Michael Fulwiler is the Chief Marketing Officer of The Gottman Institute, the world’s leading relationship well-being company. He’s spent the last seven years helping millions of people have healthier relationships through science.
We asked Michael a few questions about his experience with heartbreak and he shared how understanding what relationships work has helped him stay #onthemend.
If you think back to the first time you were heartbroken, what advice would you give to that younger version of yourself?
This too shall pass. When you’re heartbroken, especially when you’re young, it’s really hard to have perspective on the situation because it feels like the world is ending. It’s not. You’ll live, I promise. Give yourself time to heal. It’s a process that won’t happen overnight.
I would also tell myself to get out of bad relationships sooner, which is advice from John Gottman. Have high standards for yourself and how you’re treated, because if your partner isn’t treating you well, someone else will. You deserve that.
What has heartbreak taught you about yourself?
It’s taught me what I want and don’t want in a partner, and ultimately in a relationship. If we can see breakups as an opportunity to learn instead of as a failure, it helps to turn pain and heartbreak into something more productive.
In that way, heartbreak has also taught me to be more curious in dating. I have a sense of what I’m looking for, and I seek out those qualities in someone else. That doesn’t mean I’m looking for someone with similar interests. Research by Eli Finkel and Samantha Joel shows that no two preferences predict whether people will actually like each other when they meet. Instead, look for someone that you find interesting.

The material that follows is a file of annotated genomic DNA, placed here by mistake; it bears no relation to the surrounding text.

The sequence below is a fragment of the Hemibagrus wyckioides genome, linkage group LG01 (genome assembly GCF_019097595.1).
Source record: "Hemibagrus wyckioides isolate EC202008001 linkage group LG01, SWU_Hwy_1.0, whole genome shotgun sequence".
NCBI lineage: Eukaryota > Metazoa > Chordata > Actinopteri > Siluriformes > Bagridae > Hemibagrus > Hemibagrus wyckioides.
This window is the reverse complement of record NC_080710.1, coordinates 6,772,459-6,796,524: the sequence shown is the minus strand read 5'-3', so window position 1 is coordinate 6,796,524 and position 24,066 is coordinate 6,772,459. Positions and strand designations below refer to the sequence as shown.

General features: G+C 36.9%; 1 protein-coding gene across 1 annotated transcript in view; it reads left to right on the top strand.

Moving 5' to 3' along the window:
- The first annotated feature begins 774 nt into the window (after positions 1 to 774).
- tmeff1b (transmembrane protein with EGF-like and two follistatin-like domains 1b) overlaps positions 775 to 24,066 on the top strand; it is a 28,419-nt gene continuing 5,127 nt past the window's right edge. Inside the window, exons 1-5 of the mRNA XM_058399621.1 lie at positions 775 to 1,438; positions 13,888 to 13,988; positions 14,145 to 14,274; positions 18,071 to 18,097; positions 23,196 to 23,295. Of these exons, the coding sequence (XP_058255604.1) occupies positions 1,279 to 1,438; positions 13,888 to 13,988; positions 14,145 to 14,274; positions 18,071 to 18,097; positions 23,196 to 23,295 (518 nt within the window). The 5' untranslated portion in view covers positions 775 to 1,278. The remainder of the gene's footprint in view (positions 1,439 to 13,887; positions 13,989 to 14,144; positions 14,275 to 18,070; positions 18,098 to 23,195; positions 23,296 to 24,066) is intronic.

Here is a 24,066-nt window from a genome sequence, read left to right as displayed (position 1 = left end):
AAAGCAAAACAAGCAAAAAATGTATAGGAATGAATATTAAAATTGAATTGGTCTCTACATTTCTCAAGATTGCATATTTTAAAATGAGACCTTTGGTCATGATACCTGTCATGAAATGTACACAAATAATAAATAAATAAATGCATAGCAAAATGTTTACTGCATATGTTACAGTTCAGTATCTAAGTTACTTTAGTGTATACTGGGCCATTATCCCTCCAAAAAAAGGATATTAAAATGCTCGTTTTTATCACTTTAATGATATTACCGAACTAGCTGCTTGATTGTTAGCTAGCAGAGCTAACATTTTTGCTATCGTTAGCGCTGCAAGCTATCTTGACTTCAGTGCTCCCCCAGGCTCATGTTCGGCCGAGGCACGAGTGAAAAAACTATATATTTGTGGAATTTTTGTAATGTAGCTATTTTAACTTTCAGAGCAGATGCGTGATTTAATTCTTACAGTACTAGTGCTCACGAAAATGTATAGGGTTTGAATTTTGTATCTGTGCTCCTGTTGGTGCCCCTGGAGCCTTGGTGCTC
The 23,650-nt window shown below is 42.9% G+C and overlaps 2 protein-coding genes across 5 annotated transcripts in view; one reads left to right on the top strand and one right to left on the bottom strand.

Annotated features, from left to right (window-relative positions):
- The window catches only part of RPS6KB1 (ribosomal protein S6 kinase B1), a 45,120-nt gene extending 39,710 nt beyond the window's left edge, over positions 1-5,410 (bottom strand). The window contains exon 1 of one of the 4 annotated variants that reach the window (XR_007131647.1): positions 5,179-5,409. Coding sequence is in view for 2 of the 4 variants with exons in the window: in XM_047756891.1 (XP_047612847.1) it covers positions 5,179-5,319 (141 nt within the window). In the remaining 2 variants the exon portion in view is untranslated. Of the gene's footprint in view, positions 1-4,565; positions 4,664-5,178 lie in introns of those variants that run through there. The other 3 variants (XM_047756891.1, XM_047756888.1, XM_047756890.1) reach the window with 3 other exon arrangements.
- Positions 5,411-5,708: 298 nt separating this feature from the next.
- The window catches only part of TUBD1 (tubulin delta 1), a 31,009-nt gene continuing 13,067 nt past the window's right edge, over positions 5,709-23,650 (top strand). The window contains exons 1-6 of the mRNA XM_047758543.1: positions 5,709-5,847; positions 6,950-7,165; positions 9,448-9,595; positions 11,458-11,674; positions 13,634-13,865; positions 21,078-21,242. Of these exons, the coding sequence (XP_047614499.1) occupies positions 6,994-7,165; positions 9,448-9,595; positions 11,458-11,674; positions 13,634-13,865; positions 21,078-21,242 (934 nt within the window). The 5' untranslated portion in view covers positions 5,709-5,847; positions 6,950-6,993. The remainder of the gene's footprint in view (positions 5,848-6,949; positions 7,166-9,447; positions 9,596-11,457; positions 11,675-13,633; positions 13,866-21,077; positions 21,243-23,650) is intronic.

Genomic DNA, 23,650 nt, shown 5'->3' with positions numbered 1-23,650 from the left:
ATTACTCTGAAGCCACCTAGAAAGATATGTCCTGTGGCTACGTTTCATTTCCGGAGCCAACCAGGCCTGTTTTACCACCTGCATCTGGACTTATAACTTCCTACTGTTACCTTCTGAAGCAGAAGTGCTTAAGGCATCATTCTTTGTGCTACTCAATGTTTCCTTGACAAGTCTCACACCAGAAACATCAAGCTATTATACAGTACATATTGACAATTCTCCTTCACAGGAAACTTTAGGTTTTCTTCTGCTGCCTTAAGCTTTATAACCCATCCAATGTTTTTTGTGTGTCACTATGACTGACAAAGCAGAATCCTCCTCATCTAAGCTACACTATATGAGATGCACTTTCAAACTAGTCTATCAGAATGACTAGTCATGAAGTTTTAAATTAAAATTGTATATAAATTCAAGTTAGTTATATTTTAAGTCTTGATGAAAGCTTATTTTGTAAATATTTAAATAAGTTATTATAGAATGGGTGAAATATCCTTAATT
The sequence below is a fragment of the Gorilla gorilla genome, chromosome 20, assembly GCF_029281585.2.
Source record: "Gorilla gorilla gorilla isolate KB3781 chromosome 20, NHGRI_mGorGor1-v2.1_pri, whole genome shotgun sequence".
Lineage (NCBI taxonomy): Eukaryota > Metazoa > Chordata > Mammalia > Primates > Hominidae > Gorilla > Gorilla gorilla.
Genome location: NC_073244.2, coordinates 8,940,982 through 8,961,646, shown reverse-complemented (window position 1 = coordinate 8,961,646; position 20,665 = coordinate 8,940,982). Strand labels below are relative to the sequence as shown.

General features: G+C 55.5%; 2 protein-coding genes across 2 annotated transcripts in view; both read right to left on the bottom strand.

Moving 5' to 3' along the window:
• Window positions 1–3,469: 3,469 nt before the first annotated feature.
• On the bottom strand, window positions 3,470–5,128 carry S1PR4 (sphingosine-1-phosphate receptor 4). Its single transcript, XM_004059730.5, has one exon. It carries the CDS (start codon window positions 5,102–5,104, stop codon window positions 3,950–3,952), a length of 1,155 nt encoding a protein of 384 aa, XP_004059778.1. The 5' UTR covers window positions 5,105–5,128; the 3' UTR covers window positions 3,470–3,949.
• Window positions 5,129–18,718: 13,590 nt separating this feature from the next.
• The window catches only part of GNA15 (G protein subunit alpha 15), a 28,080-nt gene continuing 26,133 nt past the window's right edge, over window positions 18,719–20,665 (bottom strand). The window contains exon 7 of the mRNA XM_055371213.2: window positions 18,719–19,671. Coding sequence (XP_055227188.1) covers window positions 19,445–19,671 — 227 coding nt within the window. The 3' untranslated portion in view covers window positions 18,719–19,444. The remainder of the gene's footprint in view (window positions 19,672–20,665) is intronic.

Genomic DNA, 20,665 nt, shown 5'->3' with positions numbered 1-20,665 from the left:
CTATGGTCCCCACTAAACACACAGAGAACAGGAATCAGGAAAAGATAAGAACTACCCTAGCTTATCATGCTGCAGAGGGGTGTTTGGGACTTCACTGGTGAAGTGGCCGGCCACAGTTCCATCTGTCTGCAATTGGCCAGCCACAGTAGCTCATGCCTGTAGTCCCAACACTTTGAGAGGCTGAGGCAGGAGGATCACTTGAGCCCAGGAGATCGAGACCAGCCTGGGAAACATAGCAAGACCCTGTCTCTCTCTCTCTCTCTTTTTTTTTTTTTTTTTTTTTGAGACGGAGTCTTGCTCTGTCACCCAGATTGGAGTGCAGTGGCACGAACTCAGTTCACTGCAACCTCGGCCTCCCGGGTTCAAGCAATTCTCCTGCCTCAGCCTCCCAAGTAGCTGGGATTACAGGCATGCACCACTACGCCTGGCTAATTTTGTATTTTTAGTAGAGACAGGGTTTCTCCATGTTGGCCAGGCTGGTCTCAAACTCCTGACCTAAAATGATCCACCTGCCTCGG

What are your rituals during a breakup? What things/practices/people helped you mend?
Understanding what makes relationships work (and not work) has helped me mend. I read everything I can get my hands on. When I look back at my past relationships, knowing what I do now, I can identify certain destructive patterns and behaviors on both sides.
Probably the most famous concept that we teach at The Gottman Institute is the Four Horsemen, which predict a breakup with more than 90% accuracy. They are criticism, contempt, defensiveness, and stonewalling. This knowledge has not only helped me process my breakups and move on, but it’s also better prepared me for future relationships. So I would encourage everyone to learn about the research on love.
Thinking back to breakups you’ve had, did you have any breakup vices (checking your ex’s Insta, etc) and how do you conquer them?
Who doesn’t check their ex’s social media after a breakup? I’m certainly guilty of it. It’s okay to unfollow, unfriend, or block them. Certified Gottman Therapist Laura Heck recommends a “six-month break from your ex by mutually unfriending one another on social accounts.”
Remember that social media is not an accurate depiction of real life. Your ex probably isn’t as happy as they look on Instagram, so it’s not worth obsessing over. Focus on yourself instead.
What’s the biggest lesson you’ve learned about love so far in your life?
I’ve learned that you can’t force love and you can’t convince someone to be with you. I’ve always been a romantic so this was a tough lesson for me. Mark Groves says, “It’s okay to fight for someone who loves you. It’s not okay to fight for someone to love you. There’s a huge difference.” I wasted a lot of time and energy when I was younger trying to convince an ex to get back together after a breakup.
I’ve learned that love is all about the small, everyday moments. In relationships, people are constantly making what we call bids for connection. I pay attention, and I put my phone away when I’m at the dinner table.
I’ve learned to understand and empathize before giving advice. This was a difficult one for me because, as a man, my first reaction is to problem solve. Instead, I just listen and ask, “What do you need?” It goes a long way.